must have looked like.
We both looked away, and I heard Francois lean in to wish the man good luck,
and probably give him more cigarettes, and then, goodbye. We continued down
the wharf in silence. I was walking faster than Francois and could hear the rapid
click of my heels stomping out my mixed emotions. When he reached for my
hand, I swiped it away.
“Did you touch him?” I demanded.
“What?” he said, confused, and then “No!” as he looked at me with surprise and
“And even if I had, you can’t get anything from just touching someone who has
that. You do know that, don’t you?”
Did I? I wasn’t sure what I knew and what I didn’t in a world where I was
suffering too, even though I had so much more than that man.
“Imagine how sad it would be for him if no one could touch him.”
In the wake of this question, I ducked into a cheerful looking Italian restaurant,
more so that I could send Francois to the men’s room to wash his hands than
because I was hungry. As I sat down in an oversized straw chair at the faux
Italian farm table, I gazed out the window and saw the Thames reflecting the
fading sky of late Sunday afternoon.
This was normally the time of the weekend when I would usually become very
cross. But I didn’t feel cross. Someone was sitting out there by the darkening
river in a winter that would probably be his last season. I thought Thank God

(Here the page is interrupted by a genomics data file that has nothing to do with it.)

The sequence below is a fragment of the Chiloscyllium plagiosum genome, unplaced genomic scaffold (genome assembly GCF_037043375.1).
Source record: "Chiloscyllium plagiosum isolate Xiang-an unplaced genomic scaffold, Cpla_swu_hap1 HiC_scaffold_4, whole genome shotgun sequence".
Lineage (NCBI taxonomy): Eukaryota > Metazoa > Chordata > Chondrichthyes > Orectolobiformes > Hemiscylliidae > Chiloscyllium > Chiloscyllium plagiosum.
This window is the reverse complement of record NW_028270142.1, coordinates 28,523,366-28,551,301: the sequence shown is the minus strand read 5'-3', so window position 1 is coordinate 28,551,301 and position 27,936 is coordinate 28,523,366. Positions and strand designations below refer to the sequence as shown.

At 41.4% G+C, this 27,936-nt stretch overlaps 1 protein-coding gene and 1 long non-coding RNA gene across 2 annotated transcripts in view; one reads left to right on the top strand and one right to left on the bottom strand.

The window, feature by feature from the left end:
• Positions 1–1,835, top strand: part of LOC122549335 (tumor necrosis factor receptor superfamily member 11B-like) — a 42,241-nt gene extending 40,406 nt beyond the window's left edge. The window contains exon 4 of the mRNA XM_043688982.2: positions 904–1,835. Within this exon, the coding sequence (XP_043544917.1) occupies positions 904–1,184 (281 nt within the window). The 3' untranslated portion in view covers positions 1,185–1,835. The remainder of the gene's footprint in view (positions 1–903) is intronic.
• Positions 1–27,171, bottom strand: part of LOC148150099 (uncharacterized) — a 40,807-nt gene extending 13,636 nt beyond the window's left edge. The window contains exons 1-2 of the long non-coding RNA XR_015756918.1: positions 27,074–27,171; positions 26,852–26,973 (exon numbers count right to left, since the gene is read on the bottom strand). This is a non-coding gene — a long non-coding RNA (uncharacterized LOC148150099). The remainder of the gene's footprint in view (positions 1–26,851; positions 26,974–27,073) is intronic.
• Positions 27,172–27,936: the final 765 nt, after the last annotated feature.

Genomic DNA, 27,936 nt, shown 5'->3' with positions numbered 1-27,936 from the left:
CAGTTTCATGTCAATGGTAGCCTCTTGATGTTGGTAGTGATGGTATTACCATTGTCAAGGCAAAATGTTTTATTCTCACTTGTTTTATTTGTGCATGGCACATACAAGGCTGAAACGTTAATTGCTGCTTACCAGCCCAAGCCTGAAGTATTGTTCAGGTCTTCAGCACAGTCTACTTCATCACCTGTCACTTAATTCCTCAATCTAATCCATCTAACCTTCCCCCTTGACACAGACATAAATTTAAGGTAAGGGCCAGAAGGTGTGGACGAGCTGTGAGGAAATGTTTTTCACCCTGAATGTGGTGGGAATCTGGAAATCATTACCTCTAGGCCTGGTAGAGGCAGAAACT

Francois had it in him to light that man a cigarette.
When our pizzas arrived, they were starchy and overcooked. I looked at
Francois sitting upright in his black sweater with the miniature crocodile yawning
over his heart as he cut his pizza with fork and knife.
If he could do it, I could do it.
I could break out from the endless winter in which I had locked myself up, in
which I was afraid and grasping at moments of pleasure to soothe me, in which
I was too focused on self-preservation to have anything to give. I could learn to
not be afraid of my job, to trust myself, to see the light.
I looked out the window again at London, as gray and dreary as ever, and I could
see, for the first time in a long time, the beauty of the great historic city with its
noble English architecture sitting on the mighty river Thames, its companion
through so much that had happened to the both of them. It was the kind of
sparkling vision shared by tourists and those inhabitants of the city that are
confident enough in life to know that another sunny day will come. And while
winter always comes, it’s only then, in the cold and in the dark, that we have the
opportunity to glimpse our inner lights and discover our eternal summers.